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From a very young age, we are all taught to recognise and respond to emergency vehicles. You would think that with the sirens, flashing lights and reflective livery that road users and pedestrians would have no trouble detecting their presence and responding accordingly. Unfortunately, however, emergency responders are still too often hit by other motorists and even killed whilst carrying out their duties.
Back in 2009, a study into what could be done to improve visibility of emergency response vehicles identified some key areas:
- Retroreflective materials should be used on all response vehicles. Retroreflective means that when hit by a car’s headlights, they reflect light back. This helps to make emergency vehicles easier to see quickly by motorists during daylight or at night. Shapes are recommended that are easy to spot and these could include chevrons, triangles, stripes etc. Find out more about Chapter 8 regulations and visit PVL UK
- The best colours to use for this retroreflective material are fluorescent colours. These are bright, eye-catching and the best to use include yellows, oranges, reds and greens. This will further ensure that high visibility is achieved in both day and night situations.
- When using retroreflective materials, it is recommended to outline the vehicle with such markings as this makes it easier for the motorist to identify quickly what they are seeing as they approach. Without clear outlines, lights might seem to be floating and cause increased driver distraction. For this reason, edge markings are important.
- The location of said markings is also important as they should be positioned where they are most likely to be hit by the light of oncoming headlights. This normally means the lower sections of emergency vehicles and most notably, the rear of the vehicles for when parked facing the same direction as the flow of traffic.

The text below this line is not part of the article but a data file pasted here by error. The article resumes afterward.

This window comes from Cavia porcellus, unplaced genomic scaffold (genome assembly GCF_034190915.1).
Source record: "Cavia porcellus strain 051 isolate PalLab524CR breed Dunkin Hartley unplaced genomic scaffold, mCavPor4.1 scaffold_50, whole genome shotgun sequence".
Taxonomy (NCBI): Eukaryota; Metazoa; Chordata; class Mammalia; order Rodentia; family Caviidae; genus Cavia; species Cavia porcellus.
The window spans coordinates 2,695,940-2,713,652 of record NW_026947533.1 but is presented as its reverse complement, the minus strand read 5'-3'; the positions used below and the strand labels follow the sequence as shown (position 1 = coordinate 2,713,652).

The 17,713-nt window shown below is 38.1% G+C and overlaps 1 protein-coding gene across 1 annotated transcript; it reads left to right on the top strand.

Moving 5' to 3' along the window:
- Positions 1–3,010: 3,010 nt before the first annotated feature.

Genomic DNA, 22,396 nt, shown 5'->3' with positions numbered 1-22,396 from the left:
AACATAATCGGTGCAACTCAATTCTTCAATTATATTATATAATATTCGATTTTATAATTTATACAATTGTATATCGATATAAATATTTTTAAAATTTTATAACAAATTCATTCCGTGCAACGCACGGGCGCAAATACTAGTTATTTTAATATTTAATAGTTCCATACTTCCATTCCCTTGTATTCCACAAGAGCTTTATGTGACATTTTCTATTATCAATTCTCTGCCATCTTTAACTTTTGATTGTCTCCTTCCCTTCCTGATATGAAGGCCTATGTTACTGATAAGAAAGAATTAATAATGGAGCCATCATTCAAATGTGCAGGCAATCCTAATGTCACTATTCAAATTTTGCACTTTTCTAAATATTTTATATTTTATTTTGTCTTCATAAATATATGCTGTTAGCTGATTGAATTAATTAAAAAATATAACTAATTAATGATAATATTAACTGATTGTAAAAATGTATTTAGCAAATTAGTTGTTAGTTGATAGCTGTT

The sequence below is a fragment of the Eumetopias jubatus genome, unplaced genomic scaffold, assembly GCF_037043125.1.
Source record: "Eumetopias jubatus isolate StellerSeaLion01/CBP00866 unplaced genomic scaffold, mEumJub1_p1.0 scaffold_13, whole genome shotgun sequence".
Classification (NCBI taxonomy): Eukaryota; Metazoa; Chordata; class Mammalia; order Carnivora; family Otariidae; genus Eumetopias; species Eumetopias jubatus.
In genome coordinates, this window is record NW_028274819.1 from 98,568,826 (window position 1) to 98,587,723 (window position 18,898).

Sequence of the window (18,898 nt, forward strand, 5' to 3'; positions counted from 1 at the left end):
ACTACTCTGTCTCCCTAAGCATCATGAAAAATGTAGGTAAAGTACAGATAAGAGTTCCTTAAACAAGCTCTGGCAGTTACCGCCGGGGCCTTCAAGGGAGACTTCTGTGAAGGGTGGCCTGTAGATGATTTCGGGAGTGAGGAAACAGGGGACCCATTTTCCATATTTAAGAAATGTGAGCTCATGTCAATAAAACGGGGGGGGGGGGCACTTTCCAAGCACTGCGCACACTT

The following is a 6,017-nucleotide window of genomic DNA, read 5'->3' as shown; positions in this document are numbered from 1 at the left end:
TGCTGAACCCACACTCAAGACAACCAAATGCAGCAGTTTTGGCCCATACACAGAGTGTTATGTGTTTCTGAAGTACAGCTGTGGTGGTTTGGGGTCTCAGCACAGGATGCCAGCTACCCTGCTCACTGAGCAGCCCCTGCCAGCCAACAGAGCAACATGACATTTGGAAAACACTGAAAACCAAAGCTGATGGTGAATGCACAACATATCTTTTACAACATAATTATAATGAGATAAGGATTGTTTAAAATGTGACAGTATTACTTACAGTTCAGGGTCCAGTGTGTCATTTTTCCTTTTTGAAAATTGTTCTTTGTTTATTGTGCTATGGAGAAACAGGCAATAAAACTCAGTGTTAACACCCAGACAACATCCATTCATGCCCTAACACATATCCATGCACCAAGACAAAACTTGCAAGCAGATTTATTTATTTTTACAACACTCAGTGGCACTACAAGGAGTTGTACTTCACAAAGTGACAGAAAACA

- Rear end collisions have been reduced by 15% when the use of retroreflective materials has been applied to the back of response vehicles.
- It is a good idea to also use this material for logos so that motorists can instantly recognise which emergency response service they are approaching.
- Retroreflective markings are seen as a passive measure to help increase visibility whereas there are also active measures that are equally as important such as flashing lights and the use of sirens. The best approach is an approach that uses a combination of both passive and active conspicuity measures.
- It is possible to overdo the reflective markings which could interfere with a driver’s ability to recognise other hazards so finding the right balance between visibility and potential distraction is paramount.
- Incidences of collisions with emergency vehicles happen equally during the day and night, even though you would think that it is primarily a nighttime issue.
- The importance of visibility is even more crucial today than it was before as drivers are increasingly distracted by even more things, including GPS, entertainment systems and mobile phones!
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